The Cats have been on the Prowl - Bobcats That Is

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November proved to be a banner month for sightings of these elusive felines at the park. Lake James staffers had at least three (maybe four) encounters and a park visitor reported another.

Bobcats are the only remaining native wildcat in North Carolina (Eastern cougar was extirpated from the state by 1900, though it is still listed as an endangered species here and there is evidence of range expansion eastward by some western populations).

Though they are found across a wide variety of habitats and their population in the state is considered stable, bobcats are rarely seen. Truth be told, we humans are just too loud to sneak up on a wary bobcat. Most sightings come from behind the steering wheel as the cat slips across a quiet roadway.

The bobcats at Lake James State Park are opportunistic and solitary predators, catching and eating animals as small as mice and as large as deer fawns. Their presence as top predators is a testament to the over- all health of the ecosystem within November was also an interesting month for birdwatchers, as several unusual species made appearances. Most interesting perhaps was the influx of Bonaparte’s gulls and a the single white-winged scoter in the days following Hurricane Sandy as the “superstorm” churned its way up the Eastern seaboard. Bonaparte’s gulls are small, tern-like sea- birds, found typically in nearshore coastal waters during the winter. The white-winged scoter is a large seaduck, also more common to the sounds and surf. A quick check of the official Burke County bird list indicates the scoter’s one-day visit constitutes a new county record.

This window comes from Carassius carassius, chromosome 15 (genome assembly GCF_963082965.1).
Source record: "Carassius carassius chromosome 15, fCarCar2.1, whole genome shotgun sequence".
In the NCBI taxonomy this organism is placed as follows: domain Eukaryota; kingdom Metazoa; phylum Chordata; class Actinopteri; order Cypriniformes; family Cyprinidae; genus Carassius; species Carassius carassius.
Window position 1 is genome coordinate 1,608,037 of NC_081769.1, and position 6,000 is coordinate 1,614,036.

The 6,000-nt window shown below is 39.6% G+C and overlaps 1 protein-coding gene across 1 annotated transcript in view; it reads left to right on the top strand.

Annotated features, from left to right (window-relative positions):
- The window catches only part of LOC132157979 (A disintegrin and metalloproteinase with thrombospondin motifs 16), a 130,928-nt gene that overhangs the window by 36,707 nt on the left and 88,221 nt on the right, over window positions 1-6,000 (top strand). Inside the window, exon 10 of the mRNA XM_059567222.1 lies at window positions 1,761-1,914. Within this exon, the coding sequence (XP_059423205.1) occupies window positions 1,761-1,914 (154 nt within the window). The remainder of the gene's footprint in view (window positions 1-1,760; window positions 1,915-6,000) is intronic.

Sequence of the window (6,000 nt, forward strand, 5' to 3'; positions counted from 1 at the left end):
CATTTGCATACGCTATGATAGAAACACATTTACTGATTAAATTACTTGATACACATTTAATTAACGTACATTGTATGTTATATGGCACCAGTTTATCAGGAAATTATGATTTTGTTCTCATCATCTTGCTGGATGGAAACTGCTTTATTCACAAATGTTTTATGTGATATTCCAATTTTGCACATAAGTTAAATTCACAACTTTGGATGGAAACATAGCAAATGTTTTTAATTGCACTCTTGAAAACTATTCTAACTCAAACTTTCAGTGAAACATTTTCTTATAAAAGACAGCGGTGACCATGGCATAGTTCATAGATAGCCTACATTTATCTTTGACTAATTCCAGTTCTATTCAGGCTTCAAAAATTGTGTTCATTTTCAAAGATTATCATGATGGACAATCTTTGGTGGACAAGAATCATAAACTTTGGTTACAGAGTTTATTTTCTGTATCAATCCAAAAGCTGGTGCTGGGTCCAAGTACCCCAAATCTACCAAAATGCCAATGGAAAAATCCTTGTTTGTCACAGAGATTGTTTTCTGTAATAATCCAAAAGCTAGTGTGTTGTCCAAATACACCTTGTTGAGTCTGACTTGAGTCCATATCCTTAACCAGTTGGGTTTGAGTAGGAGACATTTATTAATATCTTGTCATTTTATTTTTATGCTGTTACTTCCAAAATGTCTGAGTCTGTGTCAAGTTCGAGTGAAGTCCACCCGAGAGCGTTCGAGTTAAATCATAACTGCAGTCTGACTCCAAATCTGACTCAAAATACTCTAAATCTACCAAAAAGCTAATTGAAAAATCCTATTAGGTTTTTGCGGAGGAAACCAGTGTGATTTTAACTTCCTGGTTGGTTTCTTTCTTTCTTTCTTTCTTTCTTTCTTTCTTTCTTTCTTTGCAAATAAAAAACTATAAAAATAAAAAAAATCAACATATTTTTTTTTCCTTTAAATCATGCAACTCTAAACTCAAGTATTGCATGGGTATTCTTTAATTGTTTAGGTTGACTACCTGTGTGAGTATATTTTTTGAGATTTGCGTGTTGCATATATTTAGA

Equally as exciting are the prospects to adding additional species to the park’s growing bird list. Many locations throughout the Southeast are experiencing an irruption of winter finches. It has been many years since the last irruption occurred – sending boreal species like red crossbill, white- winged crossbill, common redpoll and evening grosbeak much further south than they typically go during the winter. With reports of these birds all around us, it seems just a matter of time before some lucky birders focus their bin- oculars on yet another first for Lake James.

Interestingly, our fall survey of the park’s Eastern and Carolina hem- lock trees did not turn up a single hemlock wooly adelgid. Apparently, the overall weather conditions leading up to the fall were not to the adelgids’ liking and they have disap- peared for the time being. Only time will tell whether or not the chemical campaign against these foreign invaders decimating our native hem- locks will have to be resumed in the spring. Keep your fingers crossed.

Hope to see you out on the trail.